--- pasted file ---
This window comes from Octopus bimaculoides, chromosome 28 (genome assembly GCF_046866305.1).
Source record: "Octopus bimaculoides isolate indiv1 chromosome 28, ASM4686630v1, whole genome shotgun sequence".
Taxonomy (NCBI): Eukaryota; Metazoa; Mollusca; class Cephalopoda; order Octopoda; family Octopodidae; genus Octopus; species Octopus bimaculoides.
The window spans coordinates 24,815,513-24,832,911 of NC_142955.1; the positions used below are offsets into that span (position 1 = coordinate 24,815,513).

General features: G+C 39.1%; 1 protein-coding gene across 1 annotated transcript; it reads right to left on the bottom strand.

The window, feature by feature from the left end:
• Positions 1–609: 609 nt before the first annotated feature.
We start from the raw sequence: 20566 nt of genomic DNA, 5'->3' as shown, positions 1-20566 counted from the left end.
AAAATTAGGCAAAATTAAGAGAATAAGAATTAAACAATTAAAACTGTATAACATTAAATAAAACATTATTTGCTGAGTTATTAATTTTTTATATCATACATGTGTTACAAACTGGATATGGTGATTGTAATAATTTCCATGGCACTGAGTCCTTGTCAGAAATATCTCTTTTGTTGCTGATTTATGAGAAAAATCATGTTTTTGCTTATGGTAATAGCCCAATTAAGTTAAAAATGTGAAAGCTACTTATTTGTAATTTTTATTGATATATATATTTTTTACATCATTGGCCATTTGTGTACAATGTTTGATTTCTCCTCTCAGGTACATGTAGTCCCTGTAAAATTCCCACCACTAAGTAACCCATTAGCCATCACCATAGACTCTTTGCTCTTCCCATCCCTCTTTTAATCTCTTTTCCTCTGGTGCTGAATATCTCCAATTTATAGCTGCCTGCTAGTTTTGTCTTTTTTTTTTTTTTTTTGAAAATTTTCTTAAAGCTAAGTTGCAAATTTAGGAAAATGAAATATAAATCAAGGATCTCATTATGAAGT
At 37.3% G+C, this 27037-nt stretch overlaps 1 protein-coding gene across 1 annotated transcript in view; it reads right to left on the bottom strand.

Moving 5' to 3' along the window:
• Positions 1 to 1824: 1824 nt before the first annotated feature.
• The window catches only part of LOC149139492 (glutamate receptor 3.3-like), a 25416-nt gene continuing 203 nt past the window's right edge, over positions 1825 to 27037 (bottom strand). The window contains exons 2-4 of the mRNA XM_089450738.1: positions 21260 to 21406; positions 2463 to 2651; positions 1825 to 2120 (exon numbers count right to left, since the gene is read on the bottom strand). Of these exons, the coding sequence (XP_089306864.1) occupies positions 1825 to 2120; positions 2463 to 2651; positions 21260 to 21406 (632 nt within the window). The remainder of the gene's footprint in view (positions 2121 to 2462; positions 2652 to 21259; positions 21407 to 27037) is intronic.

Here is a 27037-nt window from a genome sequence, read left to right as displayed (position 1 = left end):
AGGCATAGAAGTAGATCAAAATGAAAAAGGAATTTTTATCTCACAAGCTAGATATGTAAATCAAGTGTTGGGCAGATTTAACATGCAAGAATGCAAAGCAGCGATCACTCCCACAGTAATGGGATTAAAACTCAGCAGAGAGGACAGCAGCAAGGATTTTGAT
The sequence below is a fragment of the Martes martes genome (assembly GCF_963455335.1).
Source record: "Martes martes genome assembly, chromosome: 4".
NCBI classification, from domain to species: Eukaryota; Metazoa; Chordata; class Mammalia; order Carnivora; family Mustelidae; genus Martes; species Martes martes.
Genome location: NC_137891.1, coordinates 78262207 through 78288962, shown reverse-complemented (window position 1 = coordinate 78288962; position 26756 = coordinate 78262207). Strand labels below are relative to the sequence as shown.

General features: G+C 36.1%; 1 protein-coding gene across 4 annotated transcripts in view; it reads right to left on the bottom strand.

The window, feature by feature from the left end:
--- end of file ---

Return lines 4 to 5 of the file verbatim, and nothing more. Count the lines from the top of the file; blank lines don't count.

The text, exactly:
The window spans coordinates 24,815,513-24,832,911 of NC_142955.1; the positions used below are offsets into that span (position 1 = coordinate 24,815,513).

General features: G+C 39.1%; 1 protein-coding gene across 1 annotated transcript; it reads right to left on the bottom strand.